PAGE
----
The town came out of public ownership in 1881; private title to the land was severed, and the town was platted. Year 1881 (MDCCCLXXXI) was a common year starting on Saturday (link will display the full calendar). ...


Further reading

  • MacGibbon, Elma (1904). "Columbia River and Pullman", Leaves of knowledge (DJVU), Washington State Library's Classics in Washington History collection, Shaw & Borden. 

Local events

WSU's Beasley Performing Arts Coliseum provides a venue that attracts big-name entertainment to the region. There are also locally produced campus music and theater events, as well as productions of the Regional Theatre of the Palouse and the Pullman Civic Theatre. Washington State University (WSU) is a major public research university in Pullman, Washington. ... Washington State University (WSU) is a major public research university in Pullman, Washington. ... Regional Theatre of the Palouse (RTOP) is an established non-profit theater company based in Pullman, Washington. ...


The Washington-Idaho Symphony performs in Pullman and in the Lewiston-Clarkston area. The Idaho Washington Concert Chorale performs in the region, occasionally in Pullman. A highlight of the regional music scene is the Lionel Hampton Jazz Festival on the campus of the University of Idaho in nearby Moscow. About the Festival The University of Idaho takes great pride in its 39-year tradition of hosting the Lionel Hampton International Jazz Festival. ... The University of Idaho is the states prominent institution of higher learning, located in the rural city of Moscow in Latah County. ... Motto: Heart of the Arts Coordinates: Country United States State Idaho County Latah Settled 1871 Incorporated (town) 1887 Government  - Type Council-Mayor  - Mayor Nancy Chaney  - City Supervisor Gary J. Reidner Area  - City  6. ...


The university art museum hosts world-class art exhibits. Washington State University (WSU) is a major public research university in Pullman, Washington. ...


The Pullman holds a 4th of July fireworks celebration.


The city is home to the National Lentil Festival, held annually during harvest season. Each year, the cheerful citizens of Pullman, Washington merrily congregate to enjoy, celebrate, and revel in the gentle pleasures afforded us by the mighty lentil. ...


In town and on the WSU campus there are Pac 10 football, basketball and other sports, as well as activity-filled football weekends. Every 2 years, WSU and Pullman host the Apple Cup football competition. Washington State University (WSU) is a major public research university in Pullman, Washington. ... The Pacific Ten Conference (Pac-10) is a college athletic conference which operates in the western United States. ... Washington State University (WSU) is a major public research university in Pullman, Washington. ... The Apple Cup is the annual college football game between cross-state rivals the University of Washington (UW) and Washington State University (WSU), the two largest universities in Washington. ...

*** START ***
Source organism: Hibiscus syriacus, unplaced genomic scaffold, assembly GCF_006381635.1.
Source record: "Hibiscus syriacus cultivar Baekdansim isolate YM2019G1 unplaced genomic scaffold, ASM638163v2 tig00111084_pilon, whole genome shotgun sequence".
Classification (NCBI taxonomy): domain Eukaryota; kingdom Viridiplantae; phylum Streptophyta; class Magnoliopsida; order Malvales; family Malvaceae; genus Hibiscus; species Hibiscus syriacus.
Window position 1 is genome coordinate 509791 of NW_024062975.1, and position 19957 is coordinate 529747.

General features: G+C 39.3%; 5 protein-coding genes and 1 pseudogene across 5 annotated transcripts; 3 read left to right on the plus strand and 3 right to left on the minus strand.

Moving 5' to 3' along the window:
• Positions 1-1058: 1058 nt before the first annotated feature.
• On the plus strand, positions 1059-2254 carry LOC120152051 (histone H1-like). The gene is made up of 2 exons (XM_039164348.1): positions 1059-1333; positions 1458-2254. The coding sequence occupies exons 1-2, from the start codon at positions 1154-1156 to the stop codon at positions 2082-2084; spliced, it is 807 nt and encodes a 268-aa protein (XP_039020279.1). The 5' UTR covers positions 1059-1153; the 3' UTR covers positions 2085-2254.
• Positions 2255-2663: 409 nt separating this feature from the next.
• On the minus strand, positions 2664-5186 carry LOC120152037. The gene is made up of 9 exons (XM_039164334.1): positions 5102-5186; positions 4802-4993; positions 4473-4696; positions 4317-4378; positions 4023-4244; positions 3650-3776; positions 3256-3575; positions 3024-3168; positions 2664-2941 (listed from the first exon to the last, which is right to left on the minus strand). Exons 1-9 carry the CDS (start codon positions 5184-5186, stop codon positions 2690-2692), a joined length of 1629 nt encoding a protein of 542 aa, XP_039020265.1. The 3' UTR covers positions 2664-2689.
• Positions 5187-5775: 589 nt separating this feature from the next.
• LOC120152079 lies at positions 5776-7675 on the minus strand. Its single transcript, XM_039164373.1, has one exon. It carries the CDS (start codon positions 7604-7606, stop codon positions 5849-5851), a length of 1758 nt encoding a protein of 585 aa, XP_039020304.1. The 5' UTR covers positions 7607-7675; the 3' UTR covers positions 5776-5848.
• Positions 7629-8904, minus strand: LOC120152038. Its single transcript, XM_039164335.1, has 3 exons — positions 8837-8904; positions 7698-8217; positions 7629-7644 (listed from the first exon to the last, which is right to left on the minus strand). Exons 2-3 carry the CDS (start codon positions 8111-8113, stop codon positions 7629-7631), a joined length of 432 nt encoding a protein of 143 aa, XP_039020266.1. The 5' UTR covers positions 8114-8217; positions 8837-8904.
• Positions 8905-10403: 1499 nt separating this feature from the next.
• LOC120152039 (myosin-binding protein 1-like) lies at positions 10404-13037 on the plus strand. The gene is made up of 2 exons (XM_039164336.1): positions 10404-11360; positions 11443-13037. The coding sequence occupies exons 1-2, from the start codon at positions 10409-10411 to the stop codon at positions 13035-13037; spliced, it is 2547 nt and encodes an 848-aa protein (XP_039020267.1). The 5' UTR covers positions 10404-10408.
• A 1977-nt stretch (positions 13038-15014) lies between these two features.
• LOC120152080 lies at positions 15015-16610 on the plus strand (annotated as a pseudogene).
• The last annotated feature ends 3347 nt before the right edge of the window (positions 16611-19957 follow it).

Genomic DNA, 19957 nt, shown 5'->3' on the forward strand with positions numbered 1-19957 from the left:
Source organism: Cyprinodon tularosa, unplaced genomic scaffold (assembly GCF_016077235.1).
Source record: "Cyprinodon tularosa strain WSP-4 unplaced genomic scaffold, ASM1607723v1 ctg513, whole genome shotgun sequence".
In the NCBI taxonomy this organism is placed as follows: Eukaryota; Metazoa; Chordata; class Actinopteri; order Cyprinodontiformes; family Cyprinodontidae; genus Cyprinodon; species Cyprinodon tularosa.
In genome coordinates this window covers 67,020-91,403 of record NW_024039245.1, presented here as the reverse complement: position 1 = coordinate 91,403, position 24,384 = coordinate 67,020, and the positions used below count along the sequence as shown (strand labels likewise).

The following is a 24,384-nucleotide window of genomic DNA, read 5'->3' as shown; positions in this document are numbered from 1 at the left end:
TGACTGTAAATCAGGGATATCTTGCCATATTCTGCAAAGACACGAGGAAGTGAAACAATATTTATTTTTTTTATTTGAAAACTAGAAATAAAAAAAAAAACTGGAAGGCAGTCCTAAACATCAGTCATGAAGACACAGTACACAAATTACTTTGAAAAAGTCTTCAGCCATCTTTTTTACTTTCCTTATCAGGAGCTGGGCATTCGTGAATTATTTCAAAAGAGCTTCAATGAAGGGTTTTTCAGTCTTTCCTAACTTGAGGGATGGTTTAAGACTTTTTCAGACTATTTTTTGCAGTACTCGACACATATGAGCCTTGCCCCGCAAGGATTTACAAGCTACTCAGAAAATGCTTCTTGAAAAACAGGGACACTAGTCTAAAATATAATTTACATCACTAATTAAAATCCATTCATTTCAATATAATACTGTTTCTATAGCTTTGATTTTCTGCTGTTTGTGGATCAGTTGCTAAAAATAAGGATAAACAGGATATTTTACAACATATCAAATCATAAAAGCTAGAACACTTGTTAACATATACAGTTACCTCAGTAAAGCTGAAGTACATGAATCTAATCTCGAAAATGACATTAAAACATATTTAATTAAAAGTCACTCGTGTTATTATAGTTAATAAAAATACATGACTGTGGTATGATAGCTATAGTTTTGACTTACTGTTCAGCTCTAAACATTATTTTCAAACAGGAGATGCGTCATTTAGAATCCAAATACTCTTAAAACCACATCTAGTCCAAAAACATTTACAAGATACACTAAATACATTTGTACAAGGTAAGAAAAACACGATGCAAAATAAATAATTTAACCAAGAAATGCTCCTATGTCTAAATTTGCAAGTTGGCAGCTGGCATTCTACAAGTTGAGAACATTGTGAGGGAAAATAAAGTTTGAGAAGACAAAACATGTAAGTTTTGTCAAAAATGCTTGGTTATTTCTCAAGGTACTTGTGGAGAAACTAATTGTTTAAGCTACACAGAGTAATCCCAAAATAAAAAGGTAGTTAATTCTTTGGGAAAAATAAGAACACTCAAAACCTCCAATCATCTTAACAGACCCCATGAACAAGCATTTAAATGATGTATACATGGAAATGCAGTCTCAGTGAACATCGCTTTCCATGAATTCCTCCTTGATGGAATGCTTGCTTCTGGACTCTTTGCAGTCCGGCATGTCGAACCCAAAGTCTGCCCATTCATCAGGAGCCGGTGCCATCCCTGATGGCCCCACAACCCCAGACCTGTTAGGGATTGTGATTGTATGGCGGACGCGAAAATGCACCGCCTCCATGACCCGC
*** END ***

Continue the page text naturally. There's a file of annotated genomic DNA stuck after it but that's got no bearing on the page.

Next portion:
Neighborhoods

Entrance sign to Pullman, WA
Entrance sign to Pullman, WA

Pullman sits on four major hills that divide the city into nearly equal quarters: Image File history File links No higher resolution available. ... Image File history File links No higher resolution available. ...

  • Military Hill (north west)
  • Pioneer Hill (south east)
  • College Hill (north east)
  • Sunnyside Hill (south west)

An expanding high-tech industry is located on the north end of the city, anchored by Schweitzer Engineering Laboratories (SEL), founded by Edmund Schweitzer, a Ph.D. graduate of WSU. SEL and other firms are located within the 107-acre Pullman Industrial Park, run by the Port of Whitman County. Schweitzer Engineering Laboratories, Inc. ... Edmund O. Schweitzer, III (born 1947, Evanston, Illinois), is an electrical engineer, inventor, and founder of Schweitzer Engineering Laboratories. ... Washington State University (WSU) is a major public research university in Pullman, Washington. ... Schweitzer Engineering Laboratories, Inc. ...


Eight miles east of Pullman is the town of Moscow, Idaho, home of the University of Idaho, and sister city to Pullman. Motto: Heart of the Arts Coordinates: Country United States State Idaho County Latah Settled 1871 Incorporated (town) 1887 Government  - Type Council-Mayor  - Mayor Nancy Chaney  - City Supervisor Gary J. Reidner Area  - City  6. ... The University of Idaho is the states prominent institution of higher learning, located in the rural city of Moscow in Latah County. ...


Schools

The Pullman School District consists of the following: Pullman School District No. ...

  • Franklin primary school
  • Jefferson primary school
  • Sunnyside primary school
  • Lincoln Middle School
  • Pullman High School